The Necessity of a Neoreactionary Doctrine
By Arthur Richard Harrison
In the early days, neoreaction did not need an articulated set of doctrinal premises: we all knew each other (again, at least as much as anyone can know anyone else online), and we knew who was who. We knew who was in and who was out. And there was no one, really, who wanted to be ‘in’ but was rejected by a significant percentage of us.
Now, however, our movement numbers in the hundreds at least (gauging by my number of Twitter followers; it’s possible there are many more that I am not aware of) and we dont, and indeed cant, all know each other on anything like a personal level. Moreover, we are not all going to get along, realistically speaking. It wouldn’t be beneficial in any way to name names or talk about specifics, but I can assure all my readers, from experience, that there are already people in the neoreaction who have all kinds of personal problems with each other.
If our movement, then, is to remain a meaningful, purposeful school of thought or even broad collection of schools, we need some kind of doctrinal agreement. Social bonds are not enough to hold together a group of this size. And if we dont have anything in common in terms of goals and/or methods we’re not a meaningful grouping.
Now, we must avoid stating this doctrine too narrowly. I would not claim, for example, that one must be a traditional monarchist to be a neoreactionary. However, one certainly cannot be a democrat and be a neoreactionary. If neoreaction is allowed to be transformed into a pro-democracy movement, a great deal of work will have been for nought.
I dont intend to attempt to articulate the definitive neoreactionary doctrine here; a great deal of work has been done on that already by Michael Anissimov. Also, it’s not quite the same thing, but some related work has been done by Bryce LaLiberte in his ‘Neoreactionary Canon’.
Rather, my point here is to underscore the need for those of us who are established voices in the neoreactionary world to agree on at least a few of the basic doctrines that distinguish us from the other ideologies now circulating. Let us learn from the history of American traditionalist conservatism. Against the Communist threat, traditionalists made a deal with the neoconservative/libertarian devil under Reagan. They were absorbed into ‘movement conservatism’, and have never recovered. A similar phenomenon occurred in the UK under Prime Minister Margaret Thatcher.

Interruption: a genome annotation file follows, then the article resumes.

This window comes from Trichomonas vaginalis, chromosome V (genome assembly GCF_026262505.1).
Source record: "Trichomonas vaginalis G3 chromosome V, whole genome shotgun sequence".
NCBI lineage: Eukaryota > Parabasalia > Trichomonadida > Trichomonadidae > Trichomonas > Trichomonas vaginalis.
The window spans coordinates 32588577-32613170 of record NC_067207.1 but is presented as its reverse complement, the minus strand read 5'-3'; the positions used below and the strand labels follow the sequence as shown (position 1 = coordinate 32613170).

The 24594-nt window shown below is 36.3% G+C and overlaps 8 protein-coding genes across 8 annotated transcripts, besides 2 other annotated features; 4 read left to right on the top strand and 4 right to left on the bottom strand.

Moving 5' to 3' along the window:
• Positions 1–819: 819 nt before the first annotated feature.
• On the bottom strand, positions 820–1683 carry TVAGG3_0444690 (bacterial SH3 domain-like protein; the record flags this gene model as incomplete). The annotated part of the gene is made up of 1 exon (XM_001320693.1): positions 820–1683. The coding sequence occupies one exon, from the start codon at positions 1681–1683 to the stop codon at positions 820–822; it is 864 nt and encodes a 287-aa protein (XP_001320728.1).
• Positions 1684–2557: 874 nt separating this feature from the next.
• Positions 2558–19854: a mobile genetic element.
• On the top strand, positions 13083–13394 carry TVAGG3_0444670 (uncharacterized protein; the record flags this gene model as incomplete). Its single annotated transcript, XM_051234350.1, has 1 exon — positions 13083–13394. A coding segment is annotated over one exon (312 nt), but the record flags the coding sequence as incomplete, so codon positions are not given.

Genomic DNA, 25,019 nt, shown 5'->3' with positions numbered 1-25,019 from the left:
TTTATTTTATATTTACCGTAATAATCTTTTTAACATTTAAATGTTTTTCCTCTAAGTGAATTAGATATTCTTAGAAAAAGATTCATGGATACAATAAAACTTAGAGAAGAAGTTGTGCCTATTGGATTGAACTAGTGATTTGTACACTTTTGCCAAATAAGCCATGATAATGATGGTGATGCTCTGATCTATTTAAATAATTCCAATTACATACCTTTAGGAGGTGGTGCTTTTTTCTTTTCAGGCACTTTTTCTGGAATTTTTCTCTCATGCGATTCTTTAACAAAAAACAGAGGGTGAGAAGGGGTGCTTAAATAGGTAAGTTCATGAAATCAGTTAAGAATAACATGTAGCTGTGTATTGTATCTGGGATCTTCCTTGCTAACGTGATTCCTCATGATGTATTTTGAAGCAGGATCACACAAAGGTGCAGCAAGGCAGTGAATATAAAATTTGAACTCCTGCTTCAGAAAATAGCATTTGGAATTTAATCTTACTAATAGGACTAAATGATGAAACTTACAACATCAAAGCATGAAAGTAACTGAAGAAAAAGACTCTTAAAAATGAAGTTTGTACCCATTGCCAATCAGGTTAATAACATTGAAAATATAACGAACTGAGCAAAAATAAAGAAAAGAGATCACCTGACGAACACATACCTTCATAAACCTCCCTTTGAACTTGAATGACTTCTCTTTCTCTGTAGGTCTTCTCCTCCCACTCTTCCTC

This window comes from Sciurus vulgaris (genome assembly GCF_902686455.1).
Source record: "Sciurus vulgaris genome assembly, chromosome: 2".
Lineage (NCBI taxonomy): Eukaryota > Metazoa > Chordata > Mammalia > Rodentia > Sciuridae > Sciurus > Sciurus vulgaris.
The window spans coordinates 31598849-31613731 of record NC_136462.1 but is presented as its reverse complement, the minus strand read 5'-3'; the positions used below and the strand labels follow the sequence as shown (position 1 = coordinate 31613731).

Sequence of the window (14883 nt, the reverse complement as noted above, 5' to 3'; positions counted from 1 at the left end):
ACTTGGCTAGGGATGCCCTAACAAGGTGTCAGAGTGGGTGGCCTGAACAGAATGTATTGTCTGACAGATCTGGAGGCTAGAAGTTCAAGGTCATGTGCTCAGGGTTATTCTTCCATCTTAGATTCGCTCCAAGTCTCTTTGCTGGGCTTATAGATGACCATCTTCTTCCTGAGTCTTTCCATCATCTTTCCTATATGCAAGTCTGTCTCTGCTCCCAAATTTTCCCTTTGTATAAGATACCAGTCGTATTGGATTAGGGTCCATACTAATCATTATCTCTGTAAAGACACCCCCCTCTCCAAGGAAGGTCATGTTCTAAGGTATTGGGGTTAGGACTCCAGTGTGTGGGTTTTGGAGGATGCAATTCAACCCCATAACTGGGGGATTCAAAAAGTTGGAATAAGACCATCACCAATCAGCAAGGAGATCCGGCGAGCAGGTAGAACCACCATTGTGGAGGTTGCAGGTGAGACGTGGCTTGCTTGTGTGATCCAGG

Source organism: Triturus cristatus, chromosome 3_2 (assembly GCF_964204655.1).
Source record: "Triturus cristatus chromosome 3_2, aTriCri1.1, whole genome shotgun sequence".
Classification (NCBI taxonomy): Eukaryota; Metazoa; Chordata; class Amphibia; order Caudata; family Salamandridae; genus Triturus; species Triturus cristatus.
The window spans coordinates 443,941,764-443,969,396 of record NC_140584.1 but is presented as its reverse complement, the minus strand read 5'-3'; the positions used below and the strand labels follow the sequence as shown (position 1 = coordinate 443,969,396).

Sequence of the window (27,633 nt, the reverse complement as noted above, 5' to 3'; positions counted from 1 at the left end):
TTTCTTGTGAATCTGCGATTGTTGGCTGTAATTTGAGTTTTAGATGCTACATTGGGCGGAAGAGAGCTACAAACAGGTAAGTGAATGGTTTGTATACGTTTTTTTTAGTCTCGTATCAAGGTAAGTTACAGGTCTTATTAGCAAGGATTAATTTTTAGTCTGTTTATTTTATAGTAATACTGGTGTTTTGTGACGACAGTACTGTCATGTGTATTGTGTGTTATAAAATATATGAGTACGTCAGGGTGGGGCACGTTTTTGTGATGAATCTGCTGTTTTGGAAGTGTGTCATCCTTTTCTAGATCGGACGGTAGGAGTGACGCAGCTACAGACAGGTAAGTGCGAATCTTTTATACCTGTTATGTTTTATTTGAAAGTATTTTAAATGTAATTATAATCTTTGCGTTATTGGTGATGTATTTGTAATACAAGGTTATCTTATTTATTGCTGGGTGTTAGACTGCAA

Something similar could very easily happen to neoreaction. There are a number of ways it could go, but here’s one possibility: A socially-leftish ancap reads a little Moldbug. He then decides to import his ideas of ‘anti-racism’, ‘anti-sexism’, ‘anti-transphobia’, and the like into the general framework of something like Moldbug’s Patchwork (which, after all, bears some resemblance to Ancapistan.) He talks a lot about ‘exit’ and he emphasises the ‘CEO’ model of rulership over the royal model. \ He then sells this ‘new neoreaction’ as the ‘moderate’ or ‘rational’ form of the ideology, more palatable to progressives as it is to a great extent either compatible with their own ideas or impotent to oppose them. As a result, genuine neoreactionaries are marginalised and dismissed as ‘extremists’ even within neoreaction.
Make no mistake: this will be attempted. Something very like this is happening as we speak. And unless we can clearly identify, to each other and the world, who is and is not a neoreactionary, we will be incredibly vulnerable to all manner of entryism and subversion. The only way to mark our borders is with a shared doctrinal core. I may attempt to contribute to that core at some point in the future, but for now I think Anissimov has done a decent job identifying the main points, and I hope that I have done a decent job explaining why it’s necessary.